3D Potter announced a new ceramic 3D printer, the PotterBot V4.5, whose new extrusion mechanism is fantastically simpler.
There aren’t a lot of ceramic 3D printers on the market compared to plastic printing options, but most of them use an air-powered syringe mechanism to squirt out sloppy wet clay. But the PotterBot V4.5 has a very different approach.
Instead of using the common noisy air compressor approach, they’ve opted for a “direct extrusion” ram mechanism. Essentially there is a large piston filled with “slightly diluted” clay. The piston slowly pushes the clay mixture directly out a 10.00mm nozzle below. There are other nozzle options available up to 16mm in size to match printing and speed requirements.
The ram-piston arrangement on the PotterBot V4.5 can hold up to 22lbs (10kg) of clay (5,500ml), meaning you can print single objects up to that weight. There doesn’t seem to be a way to print more than a single piston’s worth of clay in this machine – at least not yet. I suspect it may be possible through software to pause the PotterBot in mid print so that you can swap or quickly refill the piston.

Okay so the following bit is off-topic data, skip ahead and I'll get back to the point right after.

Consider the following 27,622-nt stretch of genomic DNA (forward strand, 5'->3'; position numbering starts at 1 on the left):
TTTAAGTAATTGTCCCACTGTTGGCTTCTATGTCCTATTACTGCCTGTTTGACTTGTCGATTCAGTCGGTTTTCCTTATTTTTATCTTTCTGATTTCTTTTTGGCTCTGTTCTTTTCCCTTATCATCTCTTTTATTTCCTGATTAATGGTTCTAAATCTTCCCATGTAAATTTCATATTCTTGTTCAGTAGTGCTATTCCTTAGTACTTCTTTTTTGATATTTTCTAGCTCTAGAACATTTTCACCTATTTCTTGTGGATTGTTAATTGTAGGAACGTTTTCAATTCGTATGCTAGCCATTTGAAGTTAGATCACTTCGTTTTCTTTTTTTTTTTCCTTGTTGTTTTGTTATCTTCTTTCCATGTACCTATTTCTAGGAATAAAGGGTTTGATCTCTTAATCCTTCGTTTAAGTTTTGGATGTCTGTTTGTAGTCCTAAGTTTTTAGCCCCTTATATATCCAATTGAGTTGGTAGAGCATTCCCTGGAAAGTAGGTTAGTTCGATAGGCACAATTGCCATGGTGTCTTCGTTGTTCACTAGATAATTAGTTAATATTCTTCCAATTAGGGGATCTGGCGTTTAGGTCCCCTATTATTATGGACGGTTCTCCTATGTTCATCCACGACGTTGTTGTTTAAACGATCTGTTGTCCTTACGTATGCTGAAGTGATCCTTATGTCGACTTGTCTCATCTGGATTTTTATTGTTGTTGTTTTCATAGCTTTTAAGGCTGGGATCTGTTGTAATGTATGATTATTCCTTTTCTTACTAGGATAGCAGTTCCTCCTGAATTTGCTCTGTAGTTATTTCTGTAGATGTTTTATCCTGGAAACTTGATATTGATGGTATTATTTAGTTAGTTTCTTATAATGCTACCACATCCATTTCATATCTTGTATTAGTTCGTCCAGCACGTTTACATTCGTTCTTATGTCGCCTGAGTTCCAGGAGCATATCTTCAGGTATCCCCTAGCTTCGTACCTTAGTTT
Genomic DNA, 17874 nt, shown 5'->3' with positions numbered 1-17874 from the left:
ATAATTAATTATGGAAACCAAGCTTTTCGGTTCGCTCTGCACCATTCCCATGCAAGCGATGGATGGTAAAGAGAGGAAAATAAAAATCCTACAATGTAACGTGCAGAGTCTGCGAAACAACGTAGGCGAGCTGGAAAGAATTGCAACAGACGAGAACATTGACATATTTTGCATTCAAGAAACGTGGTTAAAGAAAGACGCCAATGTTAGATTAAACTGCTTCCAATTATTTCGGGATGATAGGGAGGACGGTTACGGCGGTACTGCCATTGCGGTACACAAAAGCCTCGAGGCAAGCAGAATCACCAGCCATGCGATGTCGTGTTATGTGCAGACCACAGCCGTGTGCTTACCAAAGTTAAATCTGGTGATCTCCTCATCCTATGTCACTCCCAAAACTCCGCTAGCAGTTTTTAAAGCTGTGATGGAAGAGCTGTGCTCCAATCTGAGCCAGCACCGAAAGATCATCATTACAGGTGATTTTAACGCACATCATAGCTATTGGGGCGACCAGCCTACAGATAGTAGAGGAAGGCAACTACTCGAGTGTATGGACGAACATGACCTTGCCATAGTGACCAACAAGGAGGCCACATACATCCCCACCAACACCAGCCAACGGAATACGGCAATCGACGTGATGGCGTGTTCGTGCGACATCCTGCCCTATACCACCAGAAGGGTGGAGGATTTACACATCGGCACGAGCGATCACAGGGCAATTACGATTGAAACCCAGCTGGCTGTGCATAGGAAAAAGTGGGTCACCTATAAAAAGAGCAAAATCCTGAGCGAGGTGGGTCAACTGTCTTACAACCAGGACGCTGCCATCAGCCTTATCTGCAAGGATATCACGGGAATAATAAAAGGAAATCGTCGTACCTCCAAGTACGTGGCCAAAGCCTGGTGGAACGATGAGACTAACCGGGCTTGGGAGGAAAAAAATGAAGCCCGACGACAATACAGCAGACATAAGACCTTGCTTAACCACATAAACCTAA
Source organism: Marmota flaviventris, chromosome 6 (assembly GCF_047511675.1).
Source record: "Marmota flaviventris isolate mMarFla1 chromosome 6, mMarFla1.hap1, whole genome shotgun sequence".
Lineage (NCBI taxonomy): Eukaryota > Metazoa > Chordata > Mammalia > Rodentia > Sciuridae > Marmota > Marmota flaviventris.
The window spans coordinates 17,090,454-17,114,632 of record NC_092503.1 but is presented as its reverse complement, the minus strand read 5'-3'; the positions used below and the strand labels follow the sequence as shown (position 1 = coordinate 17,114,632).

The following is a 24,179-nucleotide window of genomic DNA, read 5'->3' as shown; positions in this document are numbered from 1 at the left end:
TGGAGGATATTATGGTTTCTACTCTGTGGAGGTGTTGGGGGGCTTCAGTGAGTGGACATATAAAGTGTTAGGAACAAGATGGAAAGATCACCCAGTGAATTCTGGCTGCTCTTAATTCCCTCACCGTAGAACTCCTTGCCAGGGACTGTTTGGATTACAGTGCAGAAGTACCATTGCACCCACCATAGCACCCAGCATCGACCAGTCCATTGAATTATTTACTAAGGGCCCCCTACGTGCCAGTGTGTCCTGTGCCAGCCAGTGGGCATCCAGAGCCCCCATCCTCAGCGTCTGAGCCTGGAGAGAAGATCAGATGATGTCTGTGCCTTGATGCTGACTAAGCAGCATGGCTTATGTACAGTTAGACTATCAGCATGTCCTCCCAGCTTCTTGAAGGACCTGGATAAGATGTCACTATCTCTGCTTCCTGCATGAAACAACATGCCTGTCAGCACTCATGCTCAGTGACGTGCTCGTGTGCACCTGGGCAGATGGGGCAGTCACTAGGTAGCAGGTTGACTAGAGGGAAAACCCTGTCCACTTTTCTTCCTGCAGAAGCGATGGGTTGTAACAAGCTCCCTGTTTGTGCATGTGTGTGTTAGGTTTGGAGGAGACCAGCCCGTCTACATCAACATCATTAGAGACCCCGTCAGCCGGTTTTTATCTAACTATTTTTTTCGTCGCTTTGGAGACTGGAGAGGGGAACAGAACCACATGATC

The machine is ridiculously simple in design: a stepper motor pushes the piston at a desired rate, while the print surface moves in the X and Y directions as required.
There’s a very nice touch screen interface, setting this machine apart from experimental ceramic 3D printer.
Curiously, there appears to be casters underneath the moving print surface to support the wide width of the printing area. However, in the videos from 3D Potter, it seems that the PotterBot V4.5 offers only a small circular area for printing in spite of this wide carriage. Perhaps they’ll offer a way to print wide as well?
Other syringe-based 3D printers are often used to extrude pasty foods, like peanut butter, chocolate or dough. That’s also possible with the PotterBot V4.5, as the components are indeed foodsafe. However, you’ll have to be careful with your designs as the engineering properties of food pastes are not quite the same as clay or plastic.
It appears they’ve optimized the PotterBot V4.5 for tall printing, as it can print up to 24” (610mm) and evidently can be expanded up to 36” (914mm). That’s sufficiently tall to produce a reasonably-sized vase, which I presume is the primary purpose of this machine.
The PotterBot V4.5 is available now and is priced at USD$7,800. It’s a high price, but where else can you print nearly 1.0m ceramic vases?
Via 3D Potter